1 of 1 people found the following review helpful
5.0 out of 5 stars Carl Hiaasen is feelin' fine..., June 28 2003
There have been some slow patches in the Hiaasen oeuvre (_Lucky You_ comes to mind), but Carl Hiaasen is fit as a fiddle in this outing.
Jack Tagger is a death-obsessed obituary writer at a South Florida newspaper taken over by one of today's huge media conglomerates. Like most of Hiaasen's protagonists, he's doing penance for exhibiting a spot of integrity and still mooning over his ex-girlfriend, who is about to marry a daffy poet.
A name on a death notice catches his eye and he realizes the deceased is aka Jimmy Stoma of Jimmy and the Slut Puppies, who were famous for about 15 minutes and three albums back in the day. His editor doesn't want him to pursue the story but it's too good to resist, so he grabs an interview with the grieving widow, and once again Hiaasen is off to the races.
A darned-near perfect read. I loved the characters, especially Ike, the octogenarian fisherman. I finished the book in a day and started again at the beginning. May you find as much pleasure in it as I did.

50 Powerful Ideas To Keep Customers
50 Powerful Ideas To Keep Customers
by Paul Timm
Edition: Paperback
Price: CDN$ 10.91
53 used & new from CDN$ 0.01

1 of 1 people found the following review helpful
1.0 out of 5 stars Based on real-life hard-nosed business experience? Nah!, May 4 2003
I don't usually go out of my way to rip business books (preferring instead to simply disrecommend them to everyone I know) but as a struggling business owner who used to be a customer service professional, I would hate to let this book go unremarked-upon. It reads as if it were written by a cranky consumer who wants to get even with every retail business who done him wrong. If you believe that The Customer Is Always Right is the unofficial Eleventh Commandment, you may like this book. But I have a few nits to pick.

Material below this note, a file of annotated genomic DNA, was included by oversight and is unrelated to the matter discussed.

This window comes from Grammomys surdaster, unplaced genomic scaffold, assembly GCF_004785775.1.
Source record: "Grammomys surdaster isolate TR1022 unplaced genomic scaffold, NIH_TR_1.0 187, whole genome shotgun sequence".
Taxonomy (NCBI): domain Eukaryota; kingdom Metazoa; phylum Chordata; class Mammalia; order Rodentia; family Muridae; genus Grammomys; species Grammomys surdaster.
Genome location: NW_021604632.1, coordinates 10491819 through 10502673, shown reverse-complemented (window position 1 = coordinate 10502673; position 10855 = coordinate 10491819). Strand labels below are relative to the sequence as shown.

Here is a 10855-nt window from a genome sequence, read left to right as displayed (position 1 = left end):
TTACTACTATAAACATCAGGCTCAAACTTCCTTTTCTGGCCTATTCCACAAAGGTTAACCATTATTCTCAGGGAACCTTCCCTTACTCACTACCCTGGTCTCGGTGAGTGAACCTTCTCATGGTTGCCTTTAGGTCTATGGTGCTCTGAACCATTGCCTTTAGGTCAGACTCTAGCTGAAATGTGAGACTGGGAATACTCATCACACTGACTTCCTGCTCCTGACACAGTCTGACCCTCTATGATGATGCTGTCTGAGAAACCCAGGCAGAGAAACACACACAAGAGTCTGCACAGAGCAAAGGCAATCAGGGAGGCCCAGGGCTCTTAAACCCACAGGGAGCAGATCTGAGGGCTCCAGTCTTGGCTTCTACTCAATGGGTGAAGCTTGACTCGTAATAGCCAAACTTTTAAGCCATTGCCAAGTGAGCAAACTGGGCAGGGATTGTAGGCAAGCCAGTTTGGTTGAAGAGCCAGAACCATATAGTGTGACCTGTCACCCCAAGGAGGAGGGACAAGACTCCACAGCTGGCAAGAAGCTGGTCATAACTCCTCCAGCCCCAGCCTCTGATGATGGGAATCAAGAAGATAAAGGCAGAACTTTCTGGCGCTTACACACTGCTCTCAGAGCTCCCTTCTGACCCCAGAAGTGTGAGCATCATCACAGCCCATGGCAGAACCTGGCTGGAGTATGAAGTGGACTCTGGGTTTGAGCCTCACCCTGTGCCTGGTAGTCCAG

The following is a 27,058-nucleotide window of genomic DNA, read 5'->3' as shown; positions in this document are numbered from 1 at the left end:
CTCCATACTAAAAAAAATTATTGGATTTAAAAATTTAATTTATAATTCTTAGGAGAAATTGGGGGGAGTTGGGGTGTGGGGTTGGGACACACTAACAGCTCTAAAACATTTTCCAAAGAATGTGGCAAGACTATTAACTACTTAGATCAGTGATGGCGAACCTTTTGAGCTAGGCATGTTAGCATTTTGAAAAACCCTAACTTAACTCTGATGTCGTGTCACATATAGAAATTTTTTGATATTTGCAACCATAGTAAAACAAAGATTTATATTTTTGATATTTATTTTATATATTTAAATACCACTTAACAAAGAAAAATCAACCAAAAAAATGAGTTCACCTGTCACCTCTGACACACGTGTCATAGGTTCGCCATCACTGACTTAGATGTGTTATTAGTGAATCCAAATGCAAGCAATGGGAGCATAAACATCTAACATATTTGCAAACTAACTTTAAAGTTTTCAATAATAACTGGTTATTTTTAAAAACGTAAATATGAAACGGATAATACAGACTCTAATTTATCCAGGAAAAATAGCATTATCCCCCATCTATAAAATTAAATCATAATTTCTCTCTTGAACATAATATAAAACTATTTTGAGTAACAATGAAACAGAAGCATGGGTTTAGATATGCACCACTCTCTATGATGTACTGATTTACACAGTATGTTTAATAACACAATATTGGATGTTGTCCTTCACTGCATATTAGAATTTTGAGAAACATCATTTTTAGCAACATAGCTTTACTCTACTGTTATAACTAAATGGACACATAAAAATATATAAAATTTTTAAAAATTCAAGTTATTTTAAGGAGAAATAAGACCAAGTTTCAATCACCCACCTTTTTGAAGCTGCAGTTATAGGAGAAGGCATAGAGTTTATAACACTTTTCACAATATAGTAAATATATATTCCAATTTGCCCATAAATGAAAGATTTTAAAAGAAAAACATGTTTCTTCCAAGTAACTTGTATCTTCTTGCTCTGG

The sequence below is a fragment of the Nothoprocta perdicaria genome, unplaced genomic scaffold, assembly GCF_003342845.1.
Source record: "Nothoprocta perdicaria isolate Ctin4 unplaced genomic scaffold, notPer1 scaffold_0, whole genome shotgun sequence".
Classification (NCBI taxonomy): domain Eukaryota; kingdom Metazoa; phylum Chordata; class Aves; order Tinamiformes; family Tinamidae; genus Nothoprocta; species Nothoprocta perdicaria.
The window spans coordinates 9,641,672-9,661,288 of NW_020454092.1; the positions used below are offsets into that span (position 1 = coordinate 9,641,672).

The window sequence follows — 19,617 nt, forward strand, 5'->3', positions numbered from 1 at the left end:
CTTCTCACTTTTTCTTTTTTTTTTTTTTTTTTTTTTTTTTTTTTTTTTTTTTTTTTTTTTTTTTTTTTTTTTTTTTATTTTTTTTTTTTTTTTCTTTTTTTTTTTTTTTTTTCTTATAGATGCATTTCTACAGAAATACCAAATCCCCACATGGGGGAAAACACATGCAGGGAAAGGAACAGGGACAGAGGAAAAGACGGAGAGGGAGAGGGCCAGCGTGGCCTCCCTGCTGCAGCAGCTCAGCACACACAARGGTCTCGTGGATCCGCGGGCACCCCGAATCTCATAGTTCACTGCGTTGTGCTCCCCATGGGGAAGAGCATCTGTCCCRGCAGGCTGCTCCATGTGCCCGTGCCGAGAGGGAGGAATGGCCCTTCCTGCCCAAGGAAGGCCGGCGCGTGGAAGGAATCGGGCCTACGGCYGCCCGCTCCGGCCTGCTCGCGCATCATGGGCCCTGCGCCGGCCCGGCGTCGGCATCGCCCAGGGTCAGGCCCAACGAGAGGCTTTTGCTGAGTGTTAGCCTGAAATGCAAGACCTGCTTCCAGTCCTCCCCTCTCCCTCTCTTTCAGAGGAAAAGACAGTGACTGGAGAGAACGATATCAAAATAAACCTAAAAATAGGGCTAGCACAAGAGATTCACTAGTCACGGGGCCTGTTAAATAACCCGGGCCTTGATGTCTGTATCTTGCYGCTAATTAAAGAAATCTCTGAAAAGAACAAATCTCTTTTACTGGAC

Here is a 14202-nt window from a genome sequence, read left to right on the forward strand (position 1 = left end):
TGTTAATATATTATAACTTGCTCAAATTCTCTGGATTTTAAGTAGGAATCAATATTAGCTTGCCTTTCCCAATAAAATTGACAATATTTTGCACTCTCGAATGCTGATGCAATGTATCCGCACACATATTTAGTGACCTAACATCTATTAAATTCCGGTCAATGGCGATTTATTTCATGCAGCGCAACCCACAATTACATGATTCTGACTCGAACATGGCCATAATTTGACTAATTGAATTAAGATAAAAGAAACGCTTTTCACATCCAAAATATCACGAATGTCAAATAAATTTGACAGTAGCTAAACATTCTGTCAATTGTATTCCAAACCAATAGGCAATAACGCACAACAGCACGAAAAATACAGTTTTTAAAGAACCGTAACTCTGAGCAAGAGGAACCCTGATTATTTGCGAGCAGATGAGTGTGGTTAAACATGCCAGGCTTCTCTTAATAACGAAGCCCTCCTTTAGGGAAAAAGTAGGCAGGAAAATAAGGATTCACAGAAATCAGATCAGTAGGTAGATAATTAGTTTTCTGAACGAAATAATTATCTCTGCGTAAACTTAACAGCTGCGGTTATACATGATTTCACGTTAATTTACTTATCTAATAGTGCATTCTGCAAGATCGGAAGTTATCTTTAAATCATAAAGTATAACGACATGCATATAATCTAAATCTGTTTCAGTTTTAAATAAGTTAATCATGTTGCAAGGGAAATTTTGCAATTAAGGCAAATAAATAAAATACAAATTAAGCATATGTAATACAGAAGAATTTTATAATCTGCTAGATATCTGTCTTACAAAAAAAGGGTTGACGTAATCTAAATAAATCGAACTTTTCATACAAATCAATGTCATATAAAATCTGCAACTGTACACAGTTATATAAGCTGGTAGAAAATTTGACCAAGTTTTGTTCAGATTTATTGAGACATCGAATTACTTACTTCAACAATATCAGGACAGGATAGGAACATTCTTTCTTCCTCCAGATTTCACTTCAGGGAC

First. I don't doubt that many of the "50 Powerful Ideas" would do much to enhance your company's image in the eyes of your customers. The question is: At what cost?
At no point in this book is cost EVER addressed. It simply doesn't seem to have entered the author's mind. Sure, in an ideal world where the small business owner doesn't have to keep a tight rein on expenses, keeping customers would be simple. Just give them Free Stuff, as Dr. Timm recommends.
Second. Anyone who has ever worked retail, either in a supervisory or front-line position, knows that there are customers who cannot be satisfied, do not have a legitimate complaint and are hoping you will give them Free Stuff to make them go away. They don't seem to exist in Dr. Timm's universe, however. I found this omission to be very puzzling.
Third. Dr. Timm quotes "generally accepted facts" about customer service in the preface. I guess that's to avoid having to give references to actual studies. I would counter Dr. Timm's generally accepted facts by pointing out that 86% of all statistics are made up.
To sum up, if you want to take advice from a Ph.D. who has written nearly 40 books and countless articles on customer service and communication, this may be the book for you. If you want hard-headed practical advice from people who've been in the trenches, you'd be better off contacting your local SCORE chapter.

One Door Away from Heaven
One Door Away from Heaven
by Dean Koontz
Edition: Mass Market Paperback
100 used & new from CDN$ 0.01

1.0 out of 5 stars Simply dreadful. But some diehards will adore it., Jan. 11 2003
Formula Koontz: take an intelligent dog, a couple of morose people with big problems, an exotic premise, the imminent threat of our times, and what do you have?